No more Tour
A Tour de France that had everything, heros, villians, mystery, tragedy and triumph. What more could anyone want?
And so it ended last night, the 2007 Tour de France. Three weeks of some of the most intriguing and exciting racing I've ever seen, mixed in with a backdrop of doping and subterfuge.
Remember way back in stage 1, with Robbie McEwen blasting the rest of the field to smithereens on pure adrenaline after crashing some 20km prior? Robbie didn't recover from the crash and missed the time cut in the Alps.
Remember Cancellara winning a sprint finish in yellow? Boonen's leadout man winning a stage (Gert Steegmans the missile). The usual early stages with futile breaks, stages ridden at touring speeds, Brad Wiggins being hung out to dry for 100km, every time he slowed down, the peloton slowed too, torture ....
Almost everyone winning a stage early on (sprinters, that is!) - Hushovd, Boonen, McEwen, even Zabel managed to be consistantly high up, although unable to take a win, showing that cunning and positioning is just as important as raw speed yet again.
Crashes ... so many crashes this year, Obviously McEwen, but more tragic was Stuart O'Grady on a descent breaking ribs and puncturing lungs but not breaking his heart. Mick Rogers, while virtual tour leader, crashing and dislocating his shoulder, Vino crashing early and riding on swathed in bandages and oozing blood for days. Riders crashing into loose dogs not once, but twice. David Millar doing his best to ruin Mavic's reputation by ripping a Mavic disk wheel to bits on the startline of the final ITT.
The young German rider taking yellow and white for a day, on the podium the podium girls were tripping over his smile it was so broad. David Millar putting on a show, bathed in sunscreen because of a bizzare allergy.
And then the hills ... Rasmussen, to cheers at first, then jeers and boos as the story unfolded, tearing the road up in the Alps before pulling a time trial from nowhere to hold his lead. Who believed he was that strong? Then, the controversy as he was removed by his own team after way too many mysteries about his wherabouts and missed doping controls during the leadup to the tour.
Vino winning a time trial, Vino driving Astana to split the peloton in a crosswind, destroying the French hopes by putting minutes into Moreau but seemingly to have no real purpose. Vino cracking in the hills and losing 20 minutes, Vino attacking in the hills and winning a stage, Vino testing positive, Vino and his whole team being evicted from the tour. Vino living up to his reputation. Never a dull moment.
And along the way, Contador going punch for punch with Cadel Evans and Rasmussen in the mountaintop finishes. Attack, attack, attack ... Cadel driving himself beyond exhaustion to limit his losses in the hills. Levi Leipheimer and Contador taking turns attacking Cadel until eventually getting clear. Could Contador get enough gap to stay in front after the final ITT? Would SBS interupt a finish with an ad break to tell us all about Sniff and Stiff (with no irony at all re performance enhancing drugs) or some particularly dull car advert. Yes to both. Can Tomalaris say anything sensible at the end of a stage? will Graham Gate with his Faux-French accent cribbed from Peter Sellers movies finally choke on some overstuffed foie gras? One can but hope ... Will Paul Sherwin manage to squeeze in a mention of testicular cancer? Yes! And David Millar .. yes! Did anyone run a book on how many times?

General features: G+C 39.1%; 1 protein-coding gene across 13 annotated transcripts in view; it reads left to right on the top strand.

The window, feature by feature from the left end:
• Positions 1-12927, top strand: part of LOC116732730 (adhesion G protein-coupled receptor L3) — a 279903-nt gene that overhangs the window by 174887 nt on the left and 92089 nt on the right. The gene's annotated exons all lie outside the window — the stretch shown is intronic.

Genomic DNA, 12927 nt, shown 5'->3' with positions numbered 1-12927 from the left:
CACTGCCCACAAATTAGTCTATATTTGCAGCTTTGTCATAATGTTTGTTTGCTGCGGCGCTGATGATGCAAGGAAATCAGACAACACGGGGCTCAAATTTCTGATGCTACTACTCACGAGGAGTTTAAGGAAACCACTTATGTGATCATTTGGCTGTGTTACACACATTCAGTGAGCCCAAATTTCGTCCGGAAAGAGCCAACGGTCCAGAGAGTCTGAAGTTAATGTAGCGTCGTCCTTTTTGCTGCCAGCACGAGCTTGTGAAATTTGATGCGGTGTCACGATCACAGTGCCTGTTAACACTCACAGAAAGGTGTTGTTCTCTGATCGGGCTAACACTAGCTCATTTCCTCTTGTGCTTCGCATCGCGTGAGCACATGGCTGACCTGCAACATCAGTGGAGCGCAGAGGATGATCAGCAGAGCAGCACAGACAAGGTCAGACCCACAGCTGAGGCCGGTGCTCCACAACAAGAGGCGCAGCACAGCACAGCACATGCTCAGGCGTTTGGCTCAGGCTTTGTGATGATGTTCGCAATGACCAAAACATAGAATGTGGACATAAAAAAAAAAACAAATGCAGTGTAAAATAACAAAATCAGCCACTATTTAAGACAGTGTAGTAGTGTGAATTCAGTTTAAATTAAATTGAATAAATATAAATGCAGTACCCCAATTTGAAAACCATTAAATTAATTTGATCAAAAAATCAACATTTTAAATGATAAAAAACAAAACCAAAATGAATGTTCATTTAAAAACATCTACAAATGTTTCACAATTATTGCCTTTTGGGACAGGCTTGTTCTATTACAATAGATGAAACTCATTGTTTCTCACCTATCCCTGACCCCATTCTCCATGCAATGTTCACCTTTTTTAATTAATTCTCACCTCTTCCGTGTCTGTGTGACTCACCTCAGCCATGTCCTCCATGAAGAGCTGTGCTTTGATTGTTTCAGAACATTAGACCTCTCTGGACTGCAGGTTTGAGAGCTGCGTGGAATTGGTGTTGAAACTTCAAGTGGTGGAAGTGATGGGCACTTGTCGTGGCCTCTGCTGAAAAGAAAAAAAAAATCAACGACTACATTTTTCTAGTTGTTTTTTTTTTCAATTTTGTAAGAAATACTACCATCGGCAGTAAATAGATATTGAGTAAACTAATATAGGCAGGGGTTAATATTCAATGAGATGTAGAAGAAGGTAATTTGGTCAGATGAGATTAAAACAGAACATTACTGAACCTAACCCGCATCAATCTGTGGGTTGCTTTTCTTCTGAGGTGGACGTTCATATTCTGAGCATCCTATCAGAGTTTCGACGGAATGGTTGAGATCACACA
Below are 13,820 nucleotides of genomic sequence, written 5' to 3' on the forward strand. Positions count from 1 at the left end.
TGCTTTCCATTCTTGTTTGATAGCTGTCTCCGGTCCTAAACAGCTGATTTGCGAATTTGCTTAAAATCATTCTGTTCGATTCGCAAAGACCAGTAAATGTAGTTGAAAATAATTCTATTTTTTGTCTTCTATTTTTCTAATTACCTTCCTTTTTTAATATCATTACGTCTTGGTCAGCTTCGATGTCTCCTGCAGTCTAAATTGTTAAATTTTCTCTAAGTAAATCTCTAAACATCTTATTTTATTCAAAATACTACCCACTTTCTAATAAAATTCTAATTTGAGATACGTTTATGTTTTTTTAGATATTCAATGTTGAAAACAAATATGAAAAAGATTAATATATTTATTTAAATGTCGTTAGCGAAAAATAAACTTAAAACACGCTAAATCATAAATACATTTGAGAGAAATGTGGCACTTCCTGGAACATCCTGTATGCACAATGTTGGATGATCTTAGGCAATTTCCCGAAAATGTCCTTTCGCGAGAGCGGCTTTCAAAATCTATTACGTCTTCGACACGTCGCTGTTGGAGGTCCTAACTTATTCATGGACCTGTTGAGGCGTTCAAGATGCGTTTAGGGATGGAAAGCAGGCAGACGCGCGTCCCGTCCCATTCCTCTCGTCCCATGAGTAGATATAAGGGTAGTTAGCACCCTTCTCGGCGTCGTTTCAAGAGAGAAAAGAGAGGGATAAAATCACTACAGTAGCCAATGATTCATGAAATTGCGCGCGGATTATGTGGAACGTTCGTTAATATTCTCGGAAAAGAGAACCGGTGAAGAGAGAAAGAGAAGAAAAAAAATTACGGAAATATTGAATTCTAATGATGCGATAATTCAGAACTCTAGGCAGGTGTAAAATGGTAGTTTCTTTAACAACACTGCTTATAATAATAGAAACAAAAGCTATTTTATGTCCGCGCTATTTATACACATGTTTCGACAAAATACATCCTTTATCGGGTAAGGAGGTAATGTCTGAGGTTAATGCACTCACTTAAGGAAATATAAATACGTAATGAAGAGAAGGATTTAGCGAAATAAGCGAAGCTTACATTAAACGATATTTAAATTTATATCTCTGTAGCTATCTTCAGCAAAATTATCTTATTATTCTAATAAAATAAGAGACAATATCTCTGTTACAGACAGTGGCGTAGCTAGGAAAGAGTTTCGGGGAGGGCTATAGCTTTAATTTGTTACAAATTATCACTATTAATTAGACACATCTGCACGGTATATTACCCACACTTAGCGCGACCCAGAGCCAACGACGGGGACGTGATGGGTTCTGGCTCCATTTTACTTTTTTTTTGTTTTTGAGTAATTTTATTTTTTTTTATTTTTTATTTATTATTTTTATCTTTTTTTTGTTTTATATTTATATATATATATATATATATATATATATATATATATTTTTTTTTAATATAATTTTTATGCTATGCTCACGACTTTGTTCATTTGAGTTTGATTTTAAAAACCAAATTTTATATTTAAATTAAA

The late transitional stages where finally some breaks stayed away, the old soldiers (Jens Voight, Sandy Cesar and co.) dicing it out for a last stage win in their careers. Sandy Cesar winning while dripping blood from an early crash. Setting everyone up for the crunch - the final ITT.
Could Cadel catch Contador? So close in the end, but so desperatly close also for Leipheimer, who won the ITT but Cadel held second - 31 seconds seperating first from third. Footage of Cadel sprinting up the last 200 meters of the ITT, sweat spraying everywhere, just a few more seconds ... everyone in Australia with a bike and a TV glued to the time trial willing Cadel to find a few extra watts from somewhere, and probably quietly wishing for Contador to puncture or crack, but the race was true and Cadel got second in the end. The Australian media being clueless about stage racing (too much time playing footy) and media pundits telling us Chicken Little stories about the death of the Tour. The sky is not falling. The Tour is much bigger than a couple of scandals - it wouldn't be a tour without scandals.
Tom Boonen's vindication, taking home a stage win and the green jersey at last.
And Cadel, second place this year. Achingly close to first, but beaten by a stronger climber with a more focussed and polished team. Discovery/US Postal have now won 8 of the last 9 Tours. They know how to win a tour. Bruyneel taking his team, post Lance, to a win no-one expected. Cadel being so close that many are disappointed that he didn't win, but that's to miss the point - he did win, he won respect and he won admiration and he rode clean, and he got the best result ever by an Australian. Next year Cadel ... Imagine if it was Cadel and Rogers fighting it out for the podium next year.
And now we can all get some sleep, no more tour lag 'til next year. Thankyou for reading.